Beemer concludes his dissertation with a neat summary of the theoretical and ethical imperatives that drove his research. He argues that we need to eschew false notions of pure cultures and turn instead to study the ubiquitous amalgamations, chaotic braiding’s, and creative flowerings of cultures in flux and in motion. Interacting with the unfamiliar is not only a feature of today’s globalized world, but it was an everyday occurrence in the creole cities of pre-colonial Southeast Asia, and indeed in many places around the world.
Beemer’s dogged efforts to compile scattered and obscure scholarship in multiple languages on the arts and local histories of small communities are impressive and unlikely to be repeated by any other scholar in the near future. He is clearly in his element when he traces and explains changing patterns and styles in the material cultures of early Southeast Asia, and he presents the highlights of his findings with skill and energy. This makes for exciting and inspiring reading.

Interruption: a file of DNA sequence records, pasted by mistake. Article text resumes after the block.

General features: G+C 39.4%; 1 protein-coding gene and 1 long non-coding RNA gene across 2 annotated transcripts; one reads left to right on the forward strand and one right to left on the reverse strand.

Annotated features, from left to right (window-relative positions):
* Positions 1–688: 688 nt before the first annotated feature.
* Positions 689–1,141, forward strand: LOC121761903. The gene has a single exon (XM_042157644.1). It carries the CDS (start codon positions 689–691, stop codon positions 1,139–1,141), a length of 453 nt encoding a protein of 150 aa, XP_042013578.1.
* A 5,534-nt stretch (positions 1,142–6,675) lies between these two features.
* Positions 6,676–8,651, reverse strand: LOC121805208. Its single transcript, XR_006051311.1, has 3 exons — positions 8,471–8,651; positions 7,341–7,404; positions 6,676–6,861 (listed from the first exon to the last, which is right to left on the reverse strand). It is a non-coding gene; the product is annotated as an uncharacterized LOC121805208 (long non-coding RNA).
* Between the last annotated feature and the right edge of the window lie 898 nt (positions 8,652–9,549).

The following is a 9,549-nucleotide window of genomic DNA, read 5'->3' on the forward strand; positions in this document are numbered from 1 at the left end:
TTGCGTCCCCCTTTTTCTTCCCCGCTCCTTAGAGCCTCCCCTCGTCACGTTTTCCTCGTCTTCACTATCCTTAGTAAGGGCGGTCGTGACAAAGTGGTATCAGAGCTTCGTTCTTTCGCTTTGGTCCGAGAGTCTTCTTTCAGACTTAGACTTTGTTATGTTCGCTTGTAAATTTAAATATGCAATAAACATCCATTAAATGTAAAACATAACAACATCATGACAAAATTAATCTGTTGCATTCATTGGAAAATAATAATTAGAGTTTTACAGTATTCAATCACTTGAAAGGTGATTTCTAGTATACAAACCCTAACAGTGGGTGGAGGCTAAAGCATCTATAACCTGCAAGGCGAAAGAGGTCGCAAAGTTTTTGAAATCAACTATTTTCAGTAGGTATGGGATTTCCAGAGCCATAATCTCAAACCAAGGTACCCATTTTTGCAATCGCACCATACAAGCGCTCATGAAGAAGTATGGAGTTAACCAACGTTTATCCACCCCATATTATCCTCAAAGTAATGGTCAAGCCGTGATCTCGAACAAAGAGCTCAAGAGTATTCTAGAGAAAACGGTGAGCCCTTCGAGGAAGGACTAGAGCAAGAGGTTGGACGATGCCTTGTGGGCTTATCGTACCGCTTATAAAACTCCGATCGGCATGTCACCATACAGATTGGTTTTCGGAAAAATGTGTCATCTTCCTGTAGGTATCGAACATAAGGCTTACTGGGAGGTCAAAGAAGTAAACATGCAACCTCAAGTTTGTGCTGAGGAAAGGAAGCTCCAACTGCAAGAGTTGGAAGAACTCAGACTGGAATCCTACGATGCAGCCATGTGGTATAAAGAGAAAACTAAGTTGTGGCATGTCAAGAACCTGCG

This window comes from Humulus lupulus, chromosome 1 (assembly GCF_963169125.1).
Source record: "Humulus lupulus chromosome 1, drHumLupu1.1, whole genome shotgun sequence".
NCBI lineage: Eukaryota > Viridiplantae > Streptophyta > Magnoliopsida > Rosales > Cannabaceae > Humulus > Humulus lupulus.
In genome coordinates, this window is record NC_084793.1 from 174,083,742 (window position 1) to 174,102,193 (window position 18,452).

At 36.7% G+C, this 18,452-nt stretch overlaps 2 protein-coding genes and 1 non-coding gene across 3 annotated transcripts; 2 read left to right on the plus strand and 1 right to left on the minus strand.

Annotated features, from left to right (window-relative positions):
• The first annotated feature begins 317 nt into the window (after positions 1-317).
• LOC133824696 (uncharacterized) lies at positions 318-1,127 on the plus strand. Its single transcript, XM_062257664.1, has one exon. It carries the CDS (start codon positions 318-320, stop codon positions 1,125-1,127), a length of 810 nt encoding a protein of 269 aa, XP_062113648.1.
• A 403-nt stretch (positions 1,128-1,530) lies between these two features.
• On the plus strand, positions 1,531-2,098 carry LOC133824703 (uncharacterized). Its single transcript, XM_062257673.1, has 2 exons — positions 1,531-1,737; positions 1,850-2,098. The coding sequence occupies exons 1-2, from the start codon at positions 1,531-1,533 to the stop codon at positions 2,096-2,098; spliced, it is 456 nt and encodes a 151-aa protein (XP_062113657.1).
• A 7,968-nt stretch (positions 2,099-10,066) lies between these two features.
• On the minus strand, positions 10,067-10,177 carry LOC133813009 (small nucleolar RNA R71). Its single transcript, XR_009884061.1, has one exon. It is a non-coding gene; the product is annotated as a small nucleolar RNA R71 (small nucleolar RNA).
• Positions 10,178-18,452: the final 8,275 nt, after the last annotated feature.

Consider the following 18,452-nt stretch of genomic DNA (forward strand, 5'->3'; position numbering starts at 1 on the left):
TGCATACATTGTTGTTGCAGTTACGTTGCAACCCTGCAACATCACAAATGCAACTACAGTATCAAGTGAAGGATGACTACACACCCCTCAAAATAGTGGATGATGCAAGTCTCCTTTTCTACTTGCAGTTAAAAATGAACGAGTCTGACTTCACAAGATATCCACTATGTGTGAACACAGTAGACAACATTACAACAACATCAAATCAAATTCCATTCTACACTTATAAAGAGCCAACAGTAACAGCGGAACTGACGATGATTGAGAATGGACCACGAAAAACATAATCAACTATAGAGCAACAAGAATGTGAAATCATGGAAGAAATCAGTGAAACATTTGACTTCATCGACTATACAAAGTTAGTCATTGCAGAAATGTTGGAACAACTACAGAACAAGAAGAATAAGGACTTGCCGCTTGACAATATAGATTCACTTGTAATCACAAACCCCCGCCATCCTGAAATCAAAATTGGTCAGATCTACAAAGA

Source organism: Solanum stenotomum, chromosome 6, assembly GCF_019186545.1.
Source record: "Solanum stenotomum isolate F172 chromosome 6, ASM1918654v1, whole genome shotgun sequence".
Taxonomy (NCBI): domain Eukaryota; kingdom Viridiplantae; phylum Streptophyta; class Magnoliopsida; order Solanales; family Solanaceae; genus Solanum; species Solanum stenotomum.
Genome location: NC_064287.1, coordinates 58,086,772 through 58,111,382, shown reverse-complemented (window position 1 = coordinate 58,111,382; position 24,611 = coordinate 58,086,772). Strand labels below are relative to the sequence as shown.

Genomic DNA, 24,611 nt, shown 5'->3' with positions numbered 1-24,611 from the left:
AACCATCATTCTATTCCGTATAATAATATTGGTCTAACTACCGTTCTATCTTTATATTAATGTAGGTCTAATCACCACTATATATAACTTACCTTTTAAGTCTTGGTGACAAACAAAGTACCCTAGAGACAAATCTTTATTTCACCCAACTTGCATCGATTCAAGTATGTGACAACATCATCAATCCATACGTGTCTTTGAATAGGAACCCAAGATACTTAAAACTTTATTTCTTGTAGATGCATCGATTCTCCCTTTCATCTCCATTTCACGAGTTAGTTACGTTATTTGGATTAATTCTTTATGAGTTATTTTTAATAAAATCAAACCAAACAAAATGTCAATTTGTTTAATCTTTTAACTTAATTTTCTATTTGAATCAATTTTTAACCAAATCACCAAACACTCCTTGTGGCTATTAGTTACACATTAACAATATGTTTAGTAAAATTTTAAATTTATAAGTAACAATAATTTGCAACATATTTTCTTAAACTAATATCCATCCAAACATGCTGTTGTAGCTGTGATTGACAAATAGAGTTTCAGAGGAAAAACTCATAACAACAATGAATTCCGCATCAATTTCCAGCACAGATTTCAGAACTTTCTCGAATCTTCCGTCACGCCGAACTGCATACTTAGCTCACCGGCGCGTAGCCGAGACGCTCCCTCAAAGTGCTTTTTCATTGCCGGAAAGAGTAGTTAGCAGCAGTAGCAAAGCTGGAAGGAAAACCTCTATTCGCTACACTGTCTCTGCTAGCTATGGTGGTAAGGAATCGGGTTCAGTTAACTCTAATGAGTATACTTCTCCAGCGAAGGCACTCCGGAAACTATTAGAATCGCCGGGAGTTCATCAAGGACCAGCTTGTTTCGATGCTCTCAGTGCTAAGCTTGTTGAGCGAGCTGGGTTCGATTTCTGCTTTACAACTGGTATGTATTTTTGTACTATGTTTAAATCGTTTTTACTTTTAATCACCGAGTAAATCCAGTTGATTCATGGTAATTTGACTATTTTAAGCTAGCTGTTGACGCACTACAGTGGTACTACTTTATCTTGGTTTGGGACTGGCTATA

His work also forces scholars of Southeast Asia to reassess a number of stubbornly enduring assumptions. We can no longer remain complacent about the violence of premodern warfare and the uprooting and resettlement of war captives of all ranks. We cannot afford to view these early kingdoms as having insulated cultures. Elites sought out prestigious foreign products and services, and captive communities transformed their spiritual practices and artisanal productions to suit their new homes. The agents of cultural exchange and cultural production, therefore, included the lowly as well as the powerful. Lastly, although many creole communities have assimilated into the dominant cultures in the centuries since their capture, many purposefully maintained a separate identity well into the twentieth century, and although it may not be obvious to a casual observer, some continue to do so today.
This is easily one of the most exciting new pieces of scholarship on premodern Southeast Asia and early forms of cultural exchange, and it deserves the attention of scholars in both fields.
Department of History
Interviews and observations in creole communities
Pieces of art, performance, early industry, and material culture
Premodern Burmese, Thai, Manipuri, and Lao chronicles, literature, and records
Travel accounts, scholarly works, and reports by colonial officials
University of Hawai‘i at Mānoa, 2013. 391pp. Primary Advisor: Leonard Andaya.
Image: One hundred year old Ramayana masks still in use by Manipuri Brahmans in Mandalay. Masks are in the Thai-style.